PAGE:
Group members Research lines Articles Projects Other publications

The Nanomedicine group was created in 2014 after being positively accredited by the External Scientific Committee of the ISCiii-IDIVAL Institute. The group is composed by scientists specialised in the fields of medicine, molecular/cellular biology, biotechnology, pharmacy, physics and chemistry at the IDIVAL institute, but we have several close external collaborators, mostly clinicians. The group has two functional units, the physicochemical subgroup, that self-finances (Directed by Rafael Valiente) that is specialised in the fields of spectroscopy, nanomaterial synthesis and characterisation, and the biomedical group, located at the Faculty of Medicine. Both groups belong to the IDIVAL-Nanomedicine group. The biomedical group directed by ML Fanarraga has so far participated in two consecutive AES projects dedicated to the use of carbon nanotubes in cancer PI13/01074 and PI16/00496. The mission of our research is to understand the interactions between nanomaterials and proteins/cells/tissues -at the in vitro and in vivo levels to obtain products with a “high added value” for biomedicine and biotechnology, and to develop therapeutic solutions for diseases where traditional therapies are inefficient.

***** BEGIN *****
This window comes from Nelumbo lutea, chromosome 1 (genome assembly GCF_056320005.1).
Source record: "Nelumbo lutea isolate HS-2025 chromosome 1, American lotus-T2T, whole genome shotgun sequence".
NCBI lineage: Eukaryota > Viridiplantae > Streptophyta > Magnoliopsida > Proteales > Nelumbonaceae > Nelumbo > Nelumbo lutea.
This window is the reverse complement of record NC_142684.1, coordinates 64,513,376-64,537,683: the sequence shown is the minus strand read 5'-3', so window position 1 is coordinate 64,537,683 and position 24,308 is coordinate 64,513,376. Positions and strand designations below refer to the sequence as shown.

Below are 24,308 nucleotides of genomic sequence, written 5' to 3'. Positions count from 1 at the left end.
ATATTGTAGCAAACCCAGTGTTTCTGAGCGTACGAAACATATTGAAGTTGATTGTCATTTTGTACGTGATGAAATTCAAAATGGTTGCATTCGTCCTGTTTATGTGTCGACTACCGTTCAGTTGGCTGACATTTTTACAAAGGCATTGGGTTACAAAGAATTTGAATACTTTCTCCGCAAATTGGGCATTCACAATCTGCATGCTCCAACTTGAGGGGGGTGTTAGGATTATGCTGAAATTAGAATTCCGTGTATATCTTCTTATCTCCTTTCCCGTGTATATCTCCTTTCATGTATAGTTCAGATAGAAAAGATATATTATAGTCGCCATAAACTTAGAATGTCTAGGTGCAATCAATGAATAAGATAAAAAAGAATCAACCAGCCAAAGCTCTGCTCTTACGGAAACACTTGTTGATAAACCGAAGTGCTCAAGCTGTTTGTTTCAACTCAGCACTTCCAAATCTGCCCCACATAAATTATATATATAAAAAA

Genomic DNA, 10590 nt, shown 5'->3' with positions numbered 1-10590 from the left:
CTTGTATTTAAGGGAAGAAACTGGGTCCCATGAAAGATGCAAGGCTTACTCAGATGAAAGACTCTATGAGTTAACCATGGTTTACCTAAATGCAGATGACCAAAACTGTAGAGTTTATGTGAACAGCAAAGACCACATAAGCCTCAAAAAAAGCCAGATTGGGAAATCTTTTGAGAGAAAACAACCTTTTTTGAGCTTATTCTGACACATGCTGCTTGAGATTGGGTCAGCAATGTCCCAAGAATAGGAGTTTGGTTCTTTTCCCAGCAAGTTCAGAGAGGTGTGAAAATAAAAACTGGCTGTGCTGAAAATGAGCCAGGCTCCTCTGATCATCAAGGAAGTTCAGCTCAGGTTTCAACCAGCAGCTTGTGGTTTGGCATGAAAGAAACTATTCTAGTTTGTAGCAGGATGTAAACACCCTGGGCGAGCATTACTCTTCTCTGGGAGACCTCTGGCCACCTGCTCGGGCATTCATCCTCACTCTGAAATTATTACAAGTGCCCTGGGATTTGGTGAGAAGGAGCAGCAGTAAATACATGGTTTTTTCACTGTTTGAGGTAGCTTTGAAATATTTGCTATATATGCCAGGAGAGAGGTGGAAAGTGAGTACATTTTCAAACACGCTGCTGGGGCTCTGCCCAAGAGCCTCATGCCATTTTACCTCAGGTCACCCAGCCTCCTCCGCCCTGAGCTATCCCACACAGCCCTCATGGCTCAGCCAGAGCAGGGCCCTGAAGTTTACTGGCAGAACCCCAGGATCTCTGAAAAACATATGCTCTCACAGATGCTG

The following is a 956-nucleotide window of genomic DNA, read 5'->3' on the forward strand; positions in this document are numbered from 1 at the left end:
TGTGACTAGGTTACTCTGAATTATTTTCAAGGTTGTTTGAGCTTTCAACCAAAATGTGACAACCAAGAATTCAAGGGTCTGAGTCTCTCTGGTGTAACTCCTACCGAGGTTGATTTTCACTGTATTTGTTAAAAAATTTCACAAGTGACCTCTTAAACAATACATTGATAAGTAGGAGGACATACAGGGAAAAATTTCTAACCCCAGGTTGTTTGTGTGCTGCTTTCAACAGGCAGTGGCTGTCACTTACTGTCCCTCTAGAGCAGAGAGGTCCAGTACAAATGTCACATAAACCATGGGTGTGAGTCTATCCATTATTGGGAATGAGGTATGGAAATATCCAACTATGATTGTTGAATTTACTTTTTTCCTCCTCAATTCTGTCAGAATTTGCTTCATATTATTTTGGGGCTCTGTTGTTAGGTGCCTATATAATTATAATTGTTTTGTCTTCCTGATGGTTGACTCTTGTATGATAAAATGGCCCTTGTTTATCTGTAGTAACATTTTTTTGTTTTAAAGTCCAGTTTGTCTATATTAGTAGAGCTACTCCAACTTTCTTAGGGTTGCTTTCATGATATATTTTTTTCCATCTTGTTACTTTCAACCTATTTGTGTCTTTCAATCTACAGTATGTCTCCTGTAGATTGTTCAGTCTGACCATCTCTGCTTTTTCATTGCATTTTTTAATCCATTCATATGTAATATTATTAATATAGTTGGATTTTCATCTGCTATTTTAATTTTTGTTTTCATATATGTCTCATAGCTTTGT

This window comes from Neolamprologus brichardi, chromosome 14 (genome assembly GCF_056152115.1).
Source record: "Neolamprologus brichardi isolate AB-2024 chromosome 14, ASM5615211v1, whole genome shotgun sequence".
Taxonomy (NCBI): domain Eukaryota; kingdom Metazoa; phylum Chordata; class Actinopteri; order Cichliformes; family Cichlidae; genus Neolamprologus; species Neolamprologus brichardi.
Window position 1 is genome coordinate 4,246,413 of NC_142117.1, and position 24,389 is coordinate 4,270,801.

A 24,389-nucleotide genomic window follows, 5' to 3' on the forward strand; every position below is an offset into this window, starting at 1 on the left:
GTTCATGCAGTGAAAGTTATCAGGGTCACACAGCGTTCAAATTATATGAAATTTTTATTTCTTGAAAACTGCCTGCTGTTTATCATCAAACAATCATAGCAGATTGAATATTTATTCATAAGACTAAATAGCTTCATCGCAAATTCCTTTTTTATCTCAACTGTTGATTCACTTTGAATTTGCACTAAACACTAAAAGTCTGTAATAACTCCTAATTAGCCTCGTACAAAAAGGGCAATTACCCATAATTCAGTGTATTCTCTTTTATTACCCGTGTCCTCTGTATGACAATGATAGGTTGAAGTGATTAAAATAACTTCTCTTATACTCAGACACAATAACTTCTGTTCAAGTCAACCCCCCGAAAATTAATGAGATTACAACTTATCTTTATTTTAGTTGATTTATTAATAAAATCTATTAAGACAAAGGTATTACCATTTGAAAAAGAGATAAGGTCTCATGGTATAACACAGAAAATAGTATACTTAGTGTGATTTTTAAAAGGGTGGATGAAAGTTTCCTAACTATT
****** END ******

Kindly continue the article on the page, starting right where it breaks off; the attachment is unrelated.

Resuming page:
Thus far, major contributions of the Fanarraga group have been achieved in the field of nanotechnology against cancer. In 2012, we first demonstrated the intrinsic anti-tumoral properties of CNT. We have demostrated how CNTs interact with cell membrane receptors, are phagocytosed finally invading the cellular cytoplasm where they biomimetically interact with the microtubules, assembling biosynthetic tubulin polymers (ACS Nano 2012;6:6614). This interaction triggers important cellular biomechanical changes in highly proliferate cells interfering with microtubule dynamics resulting in “taxol-like” effects. We have pioneer the studies demonstrating how this “intrinsic” property of CNTs leads to anti-proliferative, anti-migratory and cytotoxic effects in different cancer cells in vitro, and significant anti-tumoral effects in vivo, even in in solid melanoma models produced with taxol-resistant cells (Adv Healthc Mater. 2014;3:424; Nanomed 2014;9:1581-8; Curr Pharm Des. 2015;21:1920; Adv Healthc Mater. 2015;4:1640; Adv Healthc Mater. 2016;5:1080; Nanoscale. 2016; 8;10963; Biomaterials. 2017;114:62; Int J Nanomed 2017;12:6317; etc). Recently we have developed a method to bio-compatibilize CNTs, improving in vivo degradation by the local tumour associated macrophages (Nanoscale 2018; 10:11013). Our recent results support a role of CNTs as active-by-design nanocarriers significantly boosting the effect of classical chemotherapy, preventing resistance (Oncotarget, 2019 in press). Finally, in the context of our las project we have designed interesting CNTs coated nanomaterials to control the subcellular destiny of the nanocarrier systems (Angew.Chem.Int. Ed.2017;56:13736).

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